Shrink on the Box

When Lili Marlene finds time to watch the tube in the daytime, she doesn’t waste a moment on tripe like Oprah or Dr. Phil or that other rot on the commercial stations.  I tuned in to the National Press Club of Australia address today (July 7th 2010) on the ABC, and the guest was Prof. Patrick McGorry AO, the current Australian of the Year, a psychiatrist and an advocate for early intervention in psychiatric care for young people who have “emerging serious mental illness.” If you are familiar with my writing you might know that I take a dim view of the psychiatric profession, and I’m also sceptical about the value of imposing more psychiatry on Australians, as Prof McGorry advocates, and which the last Prime Minister apparently did not support.

I noticed that one journalist asked a quite controversial question of the professor during the question session.  If I had the opportunity to ask the Professor a few questions I just wouldn’t know where to start.  I am but a humble housewife who thinks too much, so I’d never get the chance anyway.  I can think of a list of questions that I’d love to ask the Australian of the Year Professor Patrick McGorry.  I feel a list coming on.

Question 1. The psychiatric profession in Australia and in the United States has for many years been aggressively and very successfully promoting the widespread use of a group of medications for the treatment of depression, selective serotonin reuptake inhibitors such as Prozac, Zoloft, Paxil and Seroxat, that according to the best scientific evidence do not have any positive therapeutic effect beyond that of an active placebo, but have many undesirable side effects.  Why should Australian taxpayers give even more funding to a profession that has already demonstrated such deplorably low professional standards?

Question 2. You are an advocate for the early identification and psychiatric treatment of emerging psychosis in young people, and your message has been that it is best to do this early rather than to wait until the signs of mental illness are well established.  You ask us to trust your professional colleagues to be able to correctly identify genuine mental illness in young people before they manifest the full effect of psychosis, while it is a fact that your profession has a long history of misdiagnosing autistic people with psychosis-related labels such as schizophrenia and “cluster A” personality disorders, even during times when a rush to early intervention has not been an explicit goal of psychiatric practice.  It isn’t difficult to identify some well-known cases of such misdiagnosis.  Wendy Lawson is an autistic Australian advocate for autistic people who spent 25 painful years on inappropriate medication after being misdiagnosed with schizophrenia.  The famous New Zealander author Janet Frame ONZ CBE was misdiagnosed with schizophrenia when she was young and endured years of institutionalization and electroconvulsive treatment before her diagnosis was overturned. She came close to being lobotomized.  Frame has posthumously and controversially been diagnosed with high-functioning autism.  The enigmatic American diarist Opal Whiteley spent the last 44 years of her life at Napsbury Hospital in the UK, the same hospital in which the English artist Louis Wain had spent the last 15 years of his life, both diagnosed with schizophrenia.  According to one source Whiteley may have been subjected to a lobotomy in the early 1950s, and was given drugs and electroshock.  Both Wain and Whiteley have been posthumously diagnosed as autistic.  Jani (January) Schofield is an 8 year old girl living in the US who has been given a highly questionable diagnosis of “child-onset schizophrenia,” and apparently no other diagnosis, despite much evidence suggesting that she has autism and synaesthesia, including the ordinal linguistic personification form of synesthesia, two neurological conditions that could potentially explain her behaviour.  Jani has reportedly been given heavy doses of powerful psychiatric drugs, which appear to not be working.  Anecdotal and clinical evidence exists that suggests that many autistic people have been misdiagnosed as psychotic or schizophrenic.  This is a scandal, because autism, Asperger syndrome, and other conditions on the autistic spectrum are not mental illnesses.  The current enlightened view is that these conditions should be thought of as disabilities and/or forms of human variation.  Why should the Australian people trust psychiatrists who have a zeal for diagnosing psychosis?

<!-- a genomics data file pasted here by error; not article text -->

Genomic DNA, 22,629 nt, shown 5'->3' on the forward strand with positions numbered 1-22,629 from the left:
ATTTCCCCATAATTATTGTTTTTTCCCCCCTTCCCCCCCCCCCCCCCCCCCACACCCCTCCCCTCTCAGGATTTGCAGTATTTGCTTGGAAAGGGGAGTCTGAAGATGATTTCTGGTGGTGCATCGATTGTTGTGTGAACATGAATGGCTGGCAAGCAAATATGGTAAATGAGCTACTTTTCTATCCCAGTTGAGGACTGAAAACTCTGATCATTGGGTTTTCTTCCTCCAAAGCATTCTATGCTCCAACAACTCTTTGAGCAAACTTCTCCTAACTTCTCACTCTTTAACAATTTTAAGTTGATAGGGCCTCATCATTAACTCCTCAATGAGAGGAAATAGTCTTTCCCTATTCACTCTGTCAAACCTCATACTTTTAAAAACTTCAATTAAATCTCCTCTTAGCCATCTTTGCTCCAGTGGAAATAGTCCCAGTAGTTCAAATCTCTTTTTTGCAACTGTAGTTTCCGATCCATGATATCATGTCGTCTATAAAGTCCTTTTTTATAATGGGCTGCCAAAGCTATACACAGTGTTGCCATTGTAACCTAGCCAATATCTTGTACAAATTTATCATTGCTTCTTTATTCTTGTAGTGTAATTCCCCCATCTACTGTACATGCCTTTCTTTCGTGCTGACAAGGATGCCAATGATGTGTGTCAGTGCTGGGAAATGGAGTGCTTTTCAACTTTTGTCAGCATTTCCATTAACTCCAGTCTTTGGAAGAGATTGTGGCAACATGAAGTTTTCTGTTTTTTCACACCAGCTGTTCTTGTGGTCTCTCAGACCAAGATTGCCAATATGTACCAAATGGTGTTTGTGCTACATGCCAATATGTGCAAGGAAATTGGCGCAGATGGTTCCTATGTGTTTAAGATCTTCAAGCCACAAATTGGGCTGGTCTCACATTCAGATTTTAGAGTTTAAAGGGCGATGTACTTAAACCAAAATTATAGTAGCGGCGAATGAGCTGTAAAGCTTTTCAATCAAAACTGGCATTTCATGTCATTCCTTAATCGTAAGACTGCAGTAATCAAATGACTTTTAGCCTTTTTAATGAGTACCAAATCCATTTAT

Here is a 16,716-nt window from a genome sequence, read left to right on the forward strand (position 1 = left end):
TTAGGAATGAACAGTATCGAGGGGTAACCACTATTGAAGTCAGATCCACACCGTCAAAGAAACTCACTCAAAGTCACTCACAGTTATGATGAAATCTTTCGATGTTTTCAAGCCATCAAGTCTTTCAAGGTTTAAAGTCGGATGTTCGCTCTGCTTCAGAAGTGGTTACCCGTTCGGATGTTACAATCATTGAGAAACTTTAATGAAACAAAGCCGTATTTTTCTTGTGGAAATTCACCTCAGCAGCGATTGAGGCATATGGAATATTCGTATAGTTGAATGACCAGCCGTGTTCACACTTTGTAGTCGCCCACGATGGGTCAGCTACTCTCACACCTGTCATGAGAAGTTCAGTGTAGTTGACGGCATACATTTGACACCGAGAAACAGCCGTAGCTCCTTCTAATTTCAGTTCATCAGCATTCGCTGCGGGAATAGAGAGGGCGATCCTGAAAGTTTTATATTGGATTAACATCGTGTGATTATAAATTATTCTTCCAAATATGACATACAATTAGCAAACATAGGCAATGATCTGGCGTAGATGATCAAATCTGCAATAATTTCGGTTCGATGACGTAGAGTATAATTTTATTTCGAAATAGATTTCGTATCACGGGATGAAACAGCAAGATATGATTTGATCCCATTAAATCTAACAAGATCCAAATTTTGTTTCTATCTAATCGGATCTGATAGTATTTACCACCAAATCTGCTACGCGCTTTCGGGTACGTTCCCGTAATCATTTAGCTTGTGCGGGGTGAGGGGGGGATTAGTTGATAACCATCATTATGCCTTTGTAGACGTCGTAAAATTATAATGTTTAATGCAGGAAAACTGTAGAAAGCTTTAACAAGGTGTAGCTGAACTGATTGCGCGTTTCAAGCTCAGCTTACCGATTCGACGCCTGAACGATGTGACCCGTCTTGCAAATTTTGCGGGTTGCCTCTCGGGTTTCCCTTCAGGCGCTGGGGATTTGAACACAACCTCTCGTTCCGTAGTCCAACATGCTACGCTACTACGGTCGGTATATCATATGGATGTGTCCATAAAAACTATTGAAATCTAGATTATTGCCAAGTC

Question 3. Will you give a public apology to autistic people who have been misdiagnosed and/or mistreated by the psychiatric profession, as a representative of this profession in Australia?

Question 4. Can you give an assurance that the professional staff working in the network of mental health clinics that currently exist and are planned, which you are associated with, have a full and up-to-date understanding of the autistic spectrum and synaesthesia, in all of the manifestations of these conditions, as presented in both sexes, and are able to easily and promptly tell the difference between these neurological conditions and mental illnesses?

Lili Marlene does not expect anything resembling an answer to any of these questions from any practicing psychiatrist.  I don’t know why I bother really.  Must be mad.

National Press Club of Australia

Misdiagnosed, miscategorized, under-investigated, mistreated and misunderstood: diagnostic, administrative, research, informal and historical labels that have been given in the past and/or in contemporary times to people on the autistic spectrum (another list by Lili Marlene).

Lili Marlene’s Shrink on the Box first appeared on July 7, 2010, at Incorrect Pleasures, and is republished here with her permission.

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